How to travel with kids in Puglia, Italy

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How to travel with kids in Puglia, Italy

October 10, 2019 | News | No Comments

Australian fashion stylist and influencer, Sheree Commerford, is better known by her Instagram handle @captainandthegypsykid – which has over 82,000 followers. Her feed is almost as good as a holiday, full of beautiful images of Commerford (and her enviably voluminous blonde hair) with her kids, Sugar and Captain. Through the expert lense of Sam Elsom, Commerford’s photographer-designer husband, the family explores exotic locations with incredible colour palettes in light that has been timed just right.

Recently the family went to the holiday hotspot of Puglia, with The Thinking Traveller, located in the ‘heel of the Italian boot’, where they spent most of their time in the Salento region down south. “We fell in love with it for the many small towns scattered throughout the countryside, the incredible rocky coastline brimming with old-school lidos [public swimming pools or beaches], and insanely beautiful grottos,” says Commerford. Salento is largely off the beaten tourist track, meaning it’s less busy that other parts of this popular destination. “Things move slower,” says Commerford. “Time is not important. It is the perfect pace for family travel.”

Scroll down for Commerford’s tips on what to bring, where to eat, where to stay and what to do when exploring this special part of the world with kids.


Language apps
Get the kids excited about learning Italian with a language app. We used Duolingo, but there are so many – find one that suits your child. Both Sugar and Captain loved any opportunity to speak Italian and it was amazing how quickly they picked it up. Sugar was way more fluent then me and had the added cute factor, so any mispronunciation was just adorable versus me which was just slightly embarrassing. You will learn at the same time, so it’s a win-win.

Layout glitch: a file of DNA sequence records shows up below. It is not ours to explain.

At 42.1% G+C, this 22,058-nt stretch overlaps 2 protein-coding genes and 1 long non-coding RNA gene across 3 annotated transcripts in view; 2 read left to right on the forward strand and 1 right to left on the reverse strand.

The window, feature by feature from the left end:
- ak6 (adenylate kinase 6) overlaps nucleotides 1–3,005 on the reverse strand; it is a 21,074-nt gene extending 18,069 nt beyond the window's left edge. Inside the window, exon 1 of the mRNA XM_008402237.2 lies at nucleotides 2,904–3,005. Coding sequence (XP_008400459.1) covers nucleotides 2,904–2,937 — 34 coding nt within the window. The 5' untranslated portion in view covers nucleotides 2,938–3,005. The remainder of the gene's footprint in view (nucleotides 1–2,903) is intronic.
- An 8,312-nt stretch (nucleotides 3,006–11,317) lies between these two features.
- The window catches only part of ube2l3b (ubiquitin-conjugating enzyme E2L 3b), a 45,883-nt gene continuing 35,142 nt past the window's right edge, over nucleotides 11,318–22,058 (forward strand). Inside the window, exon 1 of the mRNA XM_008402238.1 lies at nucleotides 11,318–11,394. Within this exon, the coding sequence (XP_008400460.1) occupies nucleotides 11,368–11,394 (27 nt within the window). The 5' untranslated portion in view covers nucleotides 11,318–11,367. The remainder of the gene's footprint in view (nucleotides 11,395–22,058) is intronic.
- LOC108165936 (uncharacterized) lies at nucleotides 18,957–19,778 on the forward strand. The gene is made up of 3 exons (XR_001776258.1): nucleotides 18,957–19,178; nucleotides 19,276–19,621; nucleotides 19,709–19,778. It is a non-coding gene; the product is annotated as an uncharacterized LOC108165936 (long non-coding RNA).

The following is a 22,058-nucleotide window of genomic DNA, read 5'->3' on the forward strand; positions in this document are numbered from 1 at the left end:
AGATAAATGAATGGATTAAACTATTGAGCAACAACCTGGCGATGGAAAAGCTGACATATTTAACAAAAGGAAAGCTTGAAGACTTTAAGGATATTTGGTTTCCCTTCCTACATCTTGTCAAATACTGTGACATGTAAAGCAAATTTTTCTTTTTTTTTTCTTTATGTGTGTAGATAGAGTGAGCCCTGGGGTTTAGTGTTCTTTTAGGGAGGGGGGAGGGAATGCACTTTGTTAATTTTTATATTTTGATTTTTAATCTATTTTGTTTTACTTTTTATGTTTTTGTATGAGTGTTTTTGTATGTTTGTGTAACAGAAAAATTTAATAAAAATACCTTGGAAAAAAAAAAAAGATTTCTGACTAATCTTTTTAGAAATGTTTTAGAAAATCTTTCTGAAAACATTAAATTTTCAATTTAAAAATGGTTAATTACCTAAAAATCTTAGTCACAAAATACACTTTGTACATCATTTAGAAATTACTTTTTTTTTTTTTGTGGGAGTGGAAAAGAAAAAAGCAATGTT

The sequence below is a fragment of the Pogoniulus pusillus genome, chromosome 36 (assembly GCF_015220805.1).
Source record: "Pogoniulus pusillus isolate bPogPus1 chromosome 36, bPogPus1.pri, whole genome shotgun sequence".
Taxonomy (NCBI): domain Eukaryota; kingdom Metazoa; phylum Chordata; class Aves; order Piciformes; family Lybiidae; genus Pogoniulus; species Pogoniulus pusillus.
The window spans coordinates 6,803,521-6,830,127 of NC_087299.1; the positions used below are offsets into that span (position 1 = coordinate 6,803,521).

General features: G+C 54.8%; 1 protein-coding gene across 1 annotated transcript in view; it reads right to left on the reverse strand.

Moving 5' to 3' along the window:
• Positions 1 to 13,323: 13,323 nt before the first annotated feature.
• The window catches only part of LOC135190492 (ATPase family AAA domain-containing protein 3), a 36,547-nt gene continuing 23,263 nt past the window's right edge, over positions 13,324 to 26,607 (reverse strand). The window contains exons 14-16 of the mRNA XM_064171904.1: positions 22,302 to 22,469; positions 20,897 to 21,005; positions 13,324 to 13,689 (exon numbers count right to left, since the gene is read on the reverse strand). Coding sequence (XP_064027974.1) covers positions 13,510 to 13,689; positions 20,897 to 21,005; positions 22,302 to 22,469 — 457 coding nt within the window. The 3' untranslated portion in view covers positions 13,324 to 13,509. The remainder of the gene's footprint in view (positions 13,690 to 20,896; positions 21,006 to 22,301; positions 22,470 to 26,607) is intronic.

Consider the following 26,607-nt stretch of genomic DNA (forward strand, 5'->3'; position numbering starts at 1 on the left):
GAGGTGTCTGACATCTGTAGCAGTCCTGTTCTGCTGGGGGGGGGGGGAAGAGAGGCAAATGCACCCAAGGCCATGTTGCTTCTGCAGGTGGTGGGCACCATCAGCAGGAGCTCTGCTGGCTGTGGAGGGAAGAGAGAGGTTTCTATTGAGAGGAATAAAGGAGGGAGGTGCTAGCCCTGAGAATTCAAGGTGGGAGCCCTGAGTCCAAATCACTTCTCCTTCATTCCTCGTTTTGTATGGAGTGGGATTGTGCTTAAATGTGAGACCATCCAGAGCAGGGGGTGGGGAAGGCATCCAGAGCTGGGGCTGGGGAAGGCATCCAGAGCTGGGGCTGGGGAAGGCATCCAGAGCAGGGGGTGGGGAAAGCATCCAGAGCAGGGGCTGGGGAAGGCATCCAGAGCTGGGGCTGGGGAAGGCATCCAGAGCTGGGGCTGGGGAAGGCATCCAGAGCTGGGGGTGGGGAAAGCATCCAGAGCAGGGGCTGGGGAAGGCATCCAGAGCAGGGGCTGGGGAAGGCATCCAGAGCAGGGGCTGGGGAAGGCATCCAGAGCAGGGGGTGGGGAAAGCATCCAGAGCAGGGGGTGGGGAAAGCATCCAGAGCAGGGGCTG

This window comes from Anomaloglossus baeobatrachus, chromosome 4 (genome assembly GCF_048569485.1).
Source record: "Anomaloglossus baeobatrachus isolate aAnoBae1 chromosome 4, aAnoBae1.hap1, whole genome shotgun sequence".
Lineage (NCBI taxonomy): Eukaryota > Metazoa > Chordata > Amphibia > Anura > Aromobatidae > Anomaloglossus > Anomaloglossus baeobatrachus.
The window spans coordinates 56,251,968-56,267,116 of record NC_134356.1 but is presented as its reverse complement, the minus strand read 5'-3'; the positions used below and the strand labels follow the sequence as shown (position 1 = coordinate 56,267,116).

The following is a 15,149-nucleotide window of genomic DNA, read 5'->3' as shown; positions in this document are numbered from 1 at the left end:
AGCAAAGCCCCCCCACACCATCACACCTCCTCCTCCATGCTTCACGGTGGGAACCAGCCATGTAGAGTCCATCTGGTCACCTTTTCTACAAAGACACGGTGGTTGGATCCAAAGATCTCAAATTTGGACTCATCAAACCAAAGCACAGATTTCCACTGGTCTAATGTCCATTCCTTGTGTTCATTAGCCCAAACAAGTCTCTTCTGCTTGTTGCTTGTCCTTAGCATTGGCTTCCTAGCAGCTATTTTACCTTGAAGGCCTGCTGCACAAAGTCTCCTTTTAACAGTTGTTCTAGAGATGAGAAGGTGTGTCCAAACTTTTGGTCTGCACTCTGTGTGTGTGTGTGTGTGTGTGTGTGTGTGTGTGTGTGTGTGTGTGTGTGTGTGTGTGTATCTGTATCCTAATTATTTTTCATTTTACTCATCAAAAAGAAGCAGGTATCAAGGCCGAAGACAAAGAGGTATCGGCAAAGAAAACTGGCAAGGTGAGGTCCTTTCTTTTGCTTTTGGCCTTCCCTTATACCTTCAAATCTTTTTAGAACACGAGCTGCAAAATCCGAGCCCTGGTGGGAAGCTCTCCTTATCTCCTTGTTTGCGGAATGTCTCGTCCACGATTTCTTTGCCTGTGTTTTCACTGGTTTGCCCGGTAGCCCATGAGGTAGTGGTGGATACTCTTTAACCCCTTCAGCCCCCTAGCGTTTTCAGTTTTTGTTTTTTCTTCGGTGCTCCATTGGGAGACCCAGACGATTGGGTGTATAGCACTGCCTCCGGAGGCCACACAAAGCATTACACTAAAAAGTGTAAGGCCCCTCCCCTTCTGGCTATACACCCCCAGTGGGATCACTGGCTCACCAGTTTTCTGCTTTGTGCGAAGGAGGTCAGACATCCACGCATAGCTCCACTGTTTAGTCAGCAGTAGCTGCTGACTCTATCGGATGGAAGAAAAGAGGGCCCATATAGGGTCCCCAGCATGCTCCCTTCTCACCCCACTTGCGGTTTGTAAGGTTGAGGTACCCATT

Water bottles with built-in filters 
Drinking the Puglia tap water isn’t recommended and not all accommodation has filters, so pack water bottles with built-in filters to keep everyone hydrated and minimise single plastic use.

Rock shoes
Not the most stylish things in the world – and even less fashionable if you purchase them from a local vendor! Definitely invest in them for the kids anyway. If I did it again I’d buy some good quality ones in Australia and take them over.

Family playlists
There is nothing better than music to make you connect to a place, and to each other. Some of our best memories from the Puglia trip are driving and singing all together. We put together our family favourites, mostly chosen by the kids. You can listen to our Puglia Playlist on Spotify.

Journal/art book
We get the kids a new notepad whenever we go somewhere. They can use it however they want to record the trip. Writing a story, drawing, jokes, notes, games, whatever. It is a great way to capture a moment in time and it keeps up their education while entertaining them. In Puglia Sugar and Captain would take them out for the day, to the beach or wherever we would go, and they sketched whatever they could see. 


As a family we loved two very different restaurants in this part of Salento, but in saying that, you can stop in pretty much any small village, pick a random pizzeria, and eat the best pizza of your life for between $10 and $15 – which we did often. Not to mention the gelato!

Masseria Le Stanzie
Le Stanzie is a typical Apulia farmhouse located in Supersano, the heart of Salento, and is one of the oldest rural buildings in the region. The farm dates back to the early 1500s and has been kept very much in its original condition. Here the kids can wander the kitchen and the garden, seeing the animals and where all the produce is grown. You could taste the difference in the food; all freshly grown and made on the property from scratch. You eat only what is in season and there is no menu, just delicious food typical to the area. The Thinking Traveller organised for us to do a history tour of the farmhouse, which the kids loved. They had a million questions about the people that made the cheese in the dark, mouldy underground room, the men who made the olive oil for illumination down in the basement, and the animals so valuable that they lived inside during the cold winter months sharing a room with the family who lived there. Definitely book as they only prepare enough food for those that do. Visit: